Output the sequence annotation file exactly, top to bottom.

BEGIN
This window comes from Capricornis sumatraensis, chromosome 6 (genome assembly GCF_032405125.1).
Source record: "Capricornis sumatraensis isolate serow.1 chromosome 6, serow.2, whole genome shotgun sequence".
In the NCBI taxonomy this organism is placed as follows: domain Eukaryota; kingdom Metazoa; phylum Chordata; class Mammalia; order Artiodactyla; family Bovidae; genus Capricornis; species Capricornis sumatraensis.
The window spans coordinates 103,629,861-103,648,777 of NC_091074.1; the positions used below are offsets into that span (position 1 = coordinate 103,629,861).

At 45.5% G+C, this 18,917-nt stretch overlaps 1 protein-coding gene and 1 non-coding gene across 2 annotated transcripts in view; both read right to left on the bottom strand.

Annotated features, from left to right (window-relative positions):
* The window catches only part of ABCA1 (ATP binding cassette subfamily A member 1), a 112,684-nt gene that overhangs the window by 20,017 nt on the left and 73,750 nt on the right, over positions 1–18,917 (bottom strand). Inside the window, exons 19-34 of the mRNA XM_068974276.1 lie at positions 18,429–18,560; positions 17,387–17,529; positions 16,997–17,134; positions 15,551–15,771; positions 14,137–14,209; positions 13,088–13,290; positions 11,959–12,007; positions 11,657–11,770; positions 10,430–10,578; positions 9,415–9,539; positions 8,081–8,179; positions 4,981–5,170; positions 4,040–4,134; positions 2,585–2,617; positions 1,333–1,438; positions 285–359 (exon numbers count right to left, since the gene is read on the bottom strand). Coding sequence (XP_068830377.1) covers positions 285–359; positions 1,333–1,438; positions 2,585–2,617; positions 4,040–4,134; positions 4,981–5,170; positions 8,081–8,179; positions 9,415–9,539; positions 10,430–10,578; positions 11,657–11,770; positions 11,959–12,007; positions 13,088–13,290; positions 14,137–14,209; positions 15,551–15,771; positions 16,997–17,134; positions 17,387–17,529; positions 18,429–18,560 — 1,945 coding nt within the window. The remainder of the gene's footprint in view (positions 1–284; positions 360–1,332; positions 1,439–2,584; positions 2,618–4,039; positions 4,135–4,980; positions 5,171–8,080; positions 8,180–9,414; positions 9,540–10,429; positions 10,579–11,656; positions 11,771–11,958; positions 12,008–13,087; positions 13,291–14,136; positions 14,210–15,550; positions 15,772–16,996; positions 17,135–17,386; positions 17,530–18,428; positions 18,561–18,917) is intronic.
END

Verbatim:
This window comes from Capricornis sumatraensis, chromosome 6 (genome assembly GCF_032405125.1).
Source record: "Capricornis sumatraensis isolate serow.1 chromosome 6, serow.2, whole genome shotgun sequence".
In the NCBI taxonomy this organism is placed as follows: domain Eukaryota; kingdom Metazoa; phylum Chordata; class Mammalia; order Artiodactyla; family Bovidae; genus Capricornis; species Capricornis sumatraensis.
The window spans coordinates 103,629,861-103,648,777 of NC_091074.1; the positions used below are offsets into that span (position 1 = coordinate 103,629,861).

At 45.5% G+C, this 18,917-nt stretch overlaps 1 protein-coding gene and 1 non-coding gene across 2 annotated transcripts in view; both read right to left on the bottom strand.

Annotated features, from left to right (window-relative positions):
* The window catches only part of ABCA1 (ATP binding cassette subfamily A member 1), a 112,684-nt gene that overhangs the window by 20,017 nt on the left and 73,750 nt on the right, over positions 1–18,917 (bottom strand). Inside the window, exons 19-34 of the mRNA XM_068974276.1 lie at positions 18,429–18,560; positions 17,387–17,529; positions 16,997–17,134; positions 15,551–15,771; positions 14,137–14,209; positions 13,088–13,290; positions 11,959–12,007; positions 11,657–11,770; positions 10,430–10,578; positions 9,415–9,539; positions 8,081–8,179; positions 4,981–5,170; positions 4,040–4,134; positions 2,585–2,617; positions 1,333–1,438; positions 285–359 (exon numbers count right to left, since the gene is read on the bottom strand). Coding sequence (XP_068830377.1) covers positions 285–359; positions 1,333–1,438; positions 2,585–2,617; positions 4,040–4,134; positions 4,981–5,170; positions 8,081–8,179; positions 9,415–9,539; positions 10,430–10,578; positions 11,657–11,770; positions 11,959–12,007; positions 13,088–13,290; positions 14,137–14,209; positions 15,551–15,771; positions 16,997–17,134; positions 17,387–17,529; positions 18,429–18,560 — 1,945 coding nt within the window. The remainder of the gene's footprint in view (positions 1–284; positions 360–1,332; positions 1,439–2,584; positions 2,618–4,039; positions 4,135–4,980; positions 5,171–8,080; positions 8,180–9,414; positions 9,540–10,429; positions 10,579–11,656; positions 11,771–11,958; positions 12,008–13,087; positions 13,291–14,136; positions 14,210–15,550; positions 15,772–16,996; positions 17,135–17,386; positions 17,530–18,428; positions 18,561–18,917) is intronic.